DEA Calls for 3.2 Million Grams of Marijuana to Be Grown in 2020

The Drug Enforcement Agency has plans to not only register more cannabis growers but also increase cannabis production by more than 30% for federal research.

In a response to mounting pressure from scientists, researchers and other federal agencies, the nation’s Drug Enforcement Agency has announced it wants 3.2 million grams of marijuana grown in 2020 for federal research.

The agency released its aggregate production quotas (APQ) for 2020 on Sept. 11, revealing a significant increase in the production of cannabis. The 2020 production quota for marijuana is more than a 30% increase over the previous year, which was a proposed production amount of 2.45 million grams, and a giant leap from the 2018 proposed quota of 443,680 grams.

The proposed increase is intended to meet the needs created by requests for more marijuana research and the recent announcement by the DEA of additional cannabis growers.

“Over the last two years, the total number of individuals registered by DEA to conduct research with marijuana, marijuana extracts, derivatives and delta-9-tetrahydrocannabinol (THC) has increased by more than 40 percent, from 384 in January 2017 to 542 in January 2019,” according to the press release.

When setting the production quota, the DEA reported that it considers data from many sources. Those include:

  • estimates from the Food and Drug Administration on the legitimate medical need
  • estimates of retail consumption, which are based on several factors including the number of prescriptions dispensed
  • DEA data from tracking controlled substance transactions
  • past quota from previous years

The agency also said that after the new laws and regulations took effect, including the 2018 Farm Bill, the number of factors considered by the DEA increased.

Uttam Dhillon, DEA Acting Administrator, said in a news release that the APQ is set annually by the DEA to ensure that “patients have the medicines they need while also reducing excess production of controlled prescription drugs that can be diverted and misused.”

“DEA takes seriously its obligations to both protect the public from illicit drug trafficking and ensure adequate supplies to meet the legitimate needs of patients and researchers for these substances,” Dhillon stated.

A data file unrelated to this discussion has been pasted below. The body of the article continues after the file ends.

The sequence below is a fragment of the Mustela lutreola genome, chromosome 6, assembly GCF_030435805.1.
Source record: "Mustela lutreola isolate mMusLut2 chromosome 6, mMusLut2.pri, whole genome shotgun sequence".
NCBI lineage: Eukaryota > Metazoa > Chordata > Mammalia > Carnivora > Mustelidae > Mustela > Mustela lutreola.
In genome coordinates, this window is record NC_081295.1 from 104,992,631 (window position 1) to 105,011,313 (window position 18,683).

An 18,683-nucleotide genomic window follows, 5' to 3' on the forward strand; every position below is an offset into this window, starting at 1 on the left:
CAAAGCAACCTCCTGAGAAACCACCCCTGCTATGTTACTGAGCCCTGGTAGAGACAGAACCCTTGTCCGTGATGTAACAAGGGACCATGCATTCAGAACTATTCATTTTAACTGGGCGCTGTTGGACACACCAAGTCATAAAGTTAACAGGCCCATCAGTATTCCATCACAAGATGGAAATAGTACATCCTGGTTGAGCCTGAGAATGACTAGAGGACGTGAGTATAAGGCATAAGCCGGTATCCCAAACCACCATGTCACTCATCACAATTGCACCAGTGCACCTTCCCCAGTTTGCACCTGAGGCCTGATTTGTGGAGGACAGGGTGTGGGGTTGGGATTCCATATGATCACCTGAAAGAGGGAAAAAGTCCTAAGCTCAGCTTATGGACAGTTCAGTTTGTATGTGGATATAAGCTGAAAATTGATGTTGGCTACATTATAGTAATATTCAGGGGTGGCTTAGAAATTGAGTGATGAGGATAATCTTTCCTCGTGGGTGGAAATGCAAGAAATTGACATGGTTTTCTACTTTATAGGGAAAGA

More Cannabis, More Growers, More Research

In August, the agency announced it would register additional cannabis growers for research. The news came just days before a deadline handed down by a federal court. In July, a federal appellate court ordered the DEA to reply within 30 days to a lawsuit claiming the agency had prohibited medical cannabis research by not responding to applicants.

DEA Acting Administrator stated in a news release that the additional growers were a sign of progress and that he believed registering more growers would ultimately result in researchers having access to a wider variety for study.

The U.S. Attorney General, William P. Barr, said he was pleased to see the DEA moving forward to support federal research and pledged support from the Department of Justice to “improve research opportunities.”

DEA indicated that before they make final decisions on approving applications, the agency will propose new governing regulations on cannabis growing programs. According to DEA’s notice, the “new rules will help ensure DEA can evaluate the applications under the applicable legal standard and conform the program to relevant laws.”

In regards to the alleged research block, DEA claimed the stall was due to the size of the research applicant pool, which according to the federal register was a grand total of 33. The agency announced it had determined that adjustments to its policies and practices involving the cannabis growers’ program would be necessary to “fairly evaluate” the applicants.

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